Click here to get links to some of their other wonderful suggestion engines and/or resources that I have highlighted on the blog in the past. Any or all of them could be used to find a great summer read, but today I want talk about the newest list from their Summer Entertainment Guide, "Like These Movies? Here are 100+ Things You May Also Like..."
Not the catchiest title, I know, but so practical. They made this list because no one else had done it, they realized someone needed to, AND they did it with their human brains, not a computer algorithm.
From their site:
A lot of what we read and watch comes to us through recommendation algorithms. Amazon tells us: People who bought this book also bought this other book, and Netflix says: Because you watched this movie, we think you should watch this other movie.And we welcome our new recommendation robot overlords!
But this summer, we're going old school — because we haven't found an algorithm that says: If you loved this movie, you'll devour this graphic novel. (Or like this podcast, enjoy this short story ... you get the idea.)
So we've called in some human help. Here are more than 100 recommendations, courtesy of the living, breathing staff and critics at NPR.This is a wonderful summer reading suggestion tool for you to pass on to your patrons-- or use it on them. The suggestions are as diverse and varied as the people who will walk in your doors [who is everyone and anyone].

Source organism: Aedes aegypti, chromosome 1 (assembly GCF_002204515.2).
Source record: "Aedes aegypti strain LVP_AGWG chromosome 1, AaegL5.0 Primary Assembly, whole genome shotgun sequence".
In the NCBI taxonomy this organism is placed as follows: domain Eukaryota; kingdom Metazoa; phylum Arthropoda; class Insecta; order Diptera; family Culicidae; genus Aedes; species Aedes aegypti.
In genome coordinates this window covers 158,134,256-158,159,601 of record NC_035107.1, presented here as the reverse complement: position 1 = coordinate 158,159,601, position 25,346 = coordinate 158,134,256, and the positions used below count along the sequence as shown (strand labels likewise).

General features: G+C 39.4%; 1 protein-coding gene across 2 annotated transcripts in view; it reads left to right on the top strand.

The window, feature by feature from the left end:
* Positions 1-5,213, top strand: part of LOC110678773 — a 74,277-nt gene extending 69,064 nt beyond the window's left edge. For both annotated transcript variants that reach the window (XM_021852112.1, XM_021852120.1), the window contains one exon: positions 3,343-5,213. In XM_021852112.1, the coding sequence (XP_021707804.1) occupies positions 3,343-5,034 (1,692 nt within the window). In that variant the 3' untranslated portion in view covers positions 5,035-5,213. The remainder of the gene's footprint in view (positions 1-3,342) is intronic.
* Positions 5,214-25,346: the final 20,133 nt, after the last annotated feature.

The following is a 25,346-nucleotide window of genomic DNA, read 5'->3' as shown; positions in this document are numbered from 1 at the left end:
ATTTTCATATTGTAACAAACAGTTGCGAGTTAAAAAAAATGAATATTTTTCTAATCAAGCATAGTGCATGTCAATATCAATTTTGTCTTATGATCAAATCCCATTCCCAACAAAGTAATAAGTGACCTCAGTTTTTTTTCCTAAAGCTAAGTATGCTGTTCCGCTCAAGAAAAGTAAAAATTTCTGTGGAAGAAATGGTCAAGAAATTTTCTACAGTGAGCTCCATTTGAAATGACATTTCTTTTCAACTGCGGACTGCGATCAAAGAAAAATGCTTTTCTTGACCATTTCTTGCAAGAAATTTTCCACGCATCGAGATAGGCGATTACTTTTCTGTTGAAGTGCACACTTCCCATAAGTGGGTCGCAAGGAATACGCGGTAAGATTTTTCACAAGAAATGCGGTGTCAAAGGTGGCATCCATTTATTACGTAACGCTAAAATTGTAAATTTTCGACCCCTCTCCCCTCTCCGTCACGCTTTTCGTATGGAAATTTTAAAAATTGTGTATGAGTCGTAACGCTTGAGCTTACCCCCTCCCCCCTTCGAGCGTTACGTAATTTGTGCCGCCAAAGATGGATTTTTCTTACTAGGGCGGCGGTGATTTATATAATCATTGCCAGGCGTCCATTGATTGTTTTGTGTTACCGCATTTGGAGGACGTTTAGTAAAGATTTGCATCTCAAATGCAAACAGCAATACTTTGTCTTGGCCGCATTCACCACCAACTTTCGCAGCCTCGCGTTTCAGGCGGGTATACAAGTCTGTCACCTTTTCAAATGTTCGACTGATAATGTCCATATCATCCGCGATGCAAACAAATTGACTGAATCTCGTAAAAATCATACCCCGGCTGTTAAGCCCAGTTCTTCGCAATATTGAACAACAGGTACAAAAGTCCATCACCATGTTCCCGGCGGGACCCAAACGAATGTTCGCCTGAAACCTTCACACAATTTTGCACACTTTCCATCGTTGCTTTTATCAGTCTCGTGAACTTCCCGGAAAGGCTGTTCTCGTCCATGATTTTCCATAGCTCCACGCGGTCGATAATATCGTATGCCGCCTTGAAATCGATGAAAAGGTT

[On a side note: I personally love the list because it mentions two of my favorite books from 2015 that I recommend to readers at least once a week; heck, yesterday I recommended both of them in the same day to different people: Seveneves by Neal Stephenson and Delicious Foods by James Hannaham.]
Enough about me though. Back to the NPR list.....
Not only is this a great database of suggestions delivered in a way no one else has done, it is also a great conversation starter. Many library workers tell me they have trouble trying to make connections between books and movies for patrons. Well, no more excuses. NPR has gotten the conversation started for you. Now it is your job to take the opening and run with it. Summer is the perfect time to practice. We have more people coming in the doors looking for a “good read,” so there are more opportunities to start the RA conversation.
Let’s get started.